Architect Adventures (part 1)

Before we actually chose the land I wanted to work with an architect. The hope was that the architect could weigh in on land options and site orientation. My husband and I have strong aesthetic tastes and wanted a home that really matched our sense of style (okay his sense of style. I’m not known for having style). I also feel strongly about green building design. I’ve been an avid reader of The Green Building Advisor which posts articles about sensible energy design. There are a lot of ways to go about it, from LEED certification or Passivhaus certification to Net Zero goals. So I called a few architects with those ideas in mind.

You find out quickly that architects are expensive. Their usual going rate is approximately 10% of the final house cost. Just… think about that. Remember that custom houses are frequently on the high end of costs and you’re looking at tens of thousands of dollars. But we knew this was what we wanted to do instead of utilizing a house kit or stock house plans or builder plans.

We chose a lovely architect. He’s amiable, calm, and thoughtful. He’s also old school and draws actual blueprints still. This was endearing to us. We agreed to work together and he actually visited both our house and the land to get a sense of how we live, our space requirements, and how the house might fit onto the land. Really incredible service.

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Future house site toward the back left before the tree line

He started coming up with plans. They were nice but not quite what we wanted. I don’t blame him fully for this. I think we were having a lot of trouble balancing quality of materials, size of the house, budget, and green energy design. There are a lot of things that give a house character but create energy loss like heated space above unheated space, multiple angles in the floor plan, and excessive windows. Other things are beautiful but very expensive like stonework, turrets, or steep roof pitches. And other items were on my avoid-list because of an increased risk of structural problems like complicated roof lines and bay windows.

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The first drawing provided on a beautiful blueprint

We went through several house styles and settled on one we liked best. The flow of the house was good and we liked the size and feel of the rooms in the design. I had reservations about the energy design of it but was willing to keep going with it. We made changes and he dutifully incorporated what we wanted while setting limits when he thought we were making the wrong choice. He made window schedules and detailed the door frames. We were… mostly pleased. There was still this nagging feeling that it wasn’t quite what we wanted.

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Justin tried to make it more fanciful

We had a few of these crises during the project and had chosen to keep going forward. I felt that it was due to the medium of the project (two dimensional paper) that made it difficult for me to love it. Justin even made a model out of foamboard and cardboard so we could visualize the final design. We discussed siding colors. We worked with our architect from start to finish over about 18 months at a slow pace meeting once every month or two. We finally got to the point where we could ask for bids. Even though I had gotten to the point of realization that this house was not the one we wanted to build, I felt it was important to get through the bid process to know what it would have cost.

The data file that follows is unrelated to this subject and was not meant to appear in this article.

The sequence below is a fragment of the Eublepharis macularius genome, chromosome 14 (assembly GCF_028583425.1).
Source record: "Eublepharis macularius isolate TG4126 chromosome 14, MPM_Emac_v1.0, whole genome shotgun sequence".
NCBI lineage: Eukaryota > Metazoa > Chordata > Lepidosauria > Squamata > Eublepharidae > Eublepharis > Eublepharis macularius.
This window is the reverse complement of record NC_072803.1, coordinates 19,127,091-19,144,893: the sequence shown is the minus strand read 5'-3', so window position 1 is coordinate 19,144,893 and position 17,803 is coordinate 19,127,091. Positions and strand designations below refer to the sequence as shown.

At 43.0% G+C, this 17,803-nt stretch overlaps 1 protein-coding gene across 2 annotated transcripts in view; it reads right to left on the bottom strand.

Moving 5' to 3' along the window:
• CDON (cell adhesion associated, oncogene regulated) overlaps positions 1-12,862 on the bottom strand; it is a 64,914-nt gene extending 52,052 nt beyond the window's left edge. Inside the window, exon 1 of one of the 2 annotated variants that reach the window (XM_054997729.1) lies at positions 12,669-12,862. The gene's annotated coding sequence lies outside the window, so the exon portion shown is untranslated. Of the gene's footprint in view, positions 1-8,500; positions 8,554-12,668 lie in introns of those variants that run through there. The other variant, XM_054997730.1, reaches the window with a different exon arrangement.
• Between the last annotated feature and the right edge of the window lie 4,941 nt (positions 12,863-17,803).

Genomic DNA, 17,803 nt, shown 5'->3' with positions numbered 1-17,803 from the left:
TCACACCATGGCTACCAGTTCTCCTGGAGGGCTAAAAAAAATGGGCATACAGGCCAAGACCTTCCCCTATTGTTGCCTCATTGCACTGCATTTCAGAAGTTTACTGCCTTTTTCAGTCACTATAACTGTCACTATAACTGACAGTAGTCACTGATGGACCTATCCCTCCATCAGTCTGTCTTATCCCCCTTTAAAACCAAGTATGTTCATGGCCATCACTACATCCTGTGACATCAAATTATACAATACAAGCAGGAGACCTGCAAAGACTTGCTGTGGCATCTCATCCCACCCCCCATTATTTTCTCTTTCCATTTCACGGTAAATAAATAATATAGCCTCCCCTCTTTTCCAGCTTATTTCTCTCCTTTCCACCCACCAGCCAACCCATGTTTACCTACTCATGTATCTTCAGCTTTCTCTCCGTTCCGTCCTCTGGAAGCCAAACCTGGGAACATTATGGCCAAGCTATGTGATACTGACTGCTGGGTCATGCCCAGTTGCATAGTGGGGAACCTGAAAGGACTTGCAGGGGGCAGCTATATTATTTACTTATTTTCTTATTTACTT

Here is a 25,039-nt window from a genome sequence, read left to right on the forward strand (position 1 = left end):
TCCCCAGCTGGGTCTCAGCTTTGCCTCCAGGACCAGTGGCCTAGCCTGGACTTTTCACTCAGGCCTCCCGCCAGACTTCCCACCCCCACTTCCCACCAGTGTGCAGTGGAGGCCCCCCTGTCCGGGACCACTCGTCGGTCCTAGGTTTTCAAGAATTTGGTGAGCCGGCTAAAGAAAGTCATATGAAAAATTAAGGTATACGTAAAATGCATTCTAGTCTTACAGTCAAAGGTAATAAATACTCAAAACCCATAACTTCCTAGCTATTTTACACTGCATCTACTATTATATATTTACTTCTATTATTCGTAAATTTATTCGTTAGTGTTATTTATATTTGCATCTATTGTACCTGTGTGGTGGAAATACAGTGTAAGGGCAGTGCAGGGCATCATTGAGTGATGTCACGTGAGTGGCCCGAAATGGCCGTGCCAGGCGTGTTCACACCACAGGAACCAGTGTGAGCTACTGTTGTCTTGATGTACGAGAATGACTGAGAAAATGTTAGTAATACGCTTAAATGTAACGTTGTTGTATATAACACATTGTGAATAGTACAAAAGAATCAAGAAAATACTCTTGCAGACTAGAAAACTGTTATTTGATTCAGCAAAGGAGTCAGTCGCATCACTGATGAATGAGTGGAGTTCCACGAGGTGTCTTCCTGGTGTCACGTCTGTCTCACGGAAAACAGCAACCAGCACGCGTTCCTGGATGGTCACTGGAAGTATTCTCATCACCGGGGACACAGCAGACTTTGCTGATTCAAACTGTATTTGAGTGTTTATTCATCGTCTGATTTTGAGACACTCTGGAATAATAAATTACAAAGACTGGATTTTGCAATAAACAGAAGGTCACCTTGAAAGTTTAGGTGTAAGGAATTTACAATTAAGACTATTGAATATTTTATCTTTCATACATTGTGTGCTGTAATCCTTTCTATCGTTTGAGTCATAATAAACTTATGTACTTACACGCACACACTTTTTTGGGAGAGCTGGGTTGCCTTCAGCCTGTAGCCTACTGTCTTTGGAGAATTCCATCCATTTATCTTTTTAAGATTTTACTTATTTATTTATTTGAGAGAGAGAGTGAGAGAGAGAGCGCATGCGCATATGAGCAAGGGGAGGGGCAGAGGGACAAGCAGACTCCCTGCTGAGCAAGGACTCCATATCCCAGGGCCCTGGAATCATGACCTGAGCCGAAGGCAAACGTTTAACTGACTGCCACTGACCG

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Justin’s model of the front side with a TARDIS for scale

I tried to get a bid from three companies. I actually never heard back from one to schedule with them to look at the plans, a second company looked at the plans but never gave us a quote, and the third one did quote us a rough estimate. Without the site work, septic, and well, the quote was actually quite reasonable. It just wasn’t the house we wanted.

I felt bad about having spent all that time with no tangible result. I do feel it was a really useful process for us but it hurts to spend that kind of money without the design of your dreams. We paid the architect fully during the project for his time and hopefully he felt he was appropriate compensated. I did chicken out and make Justin speak with him about not building the house. He told Justin he knew we were hesitating and we were making the right choice not to follow through with it. I owe him a drink and a chat one day.

So we walked away from it. We regrouped and thought about what we wanted. We went back to looking at stock plans and house kits and timber frame homes etc. I was tentatively interested in a stock plan but it seemed like giving up on something close to our hearts.

In December of 2015 we started a new search for a new architect. I intentionally decided not to let them know that we had worked with a previous architect unsuccessfully. I felt like it was the kind of thing that would scare off a second architect. I didn’t want them wondering if we were unworkable. I know there are definitely benefits to being up front about it though. We agreed to approach this architect very differently than our first. This time we have very strong ideas and came with a specific vision. We’re only a couple months into working with the new architect but we’re feeling optimistic. For the first time we’re really excited about the design.

I’ll let you know how it goes.

-Clara

 

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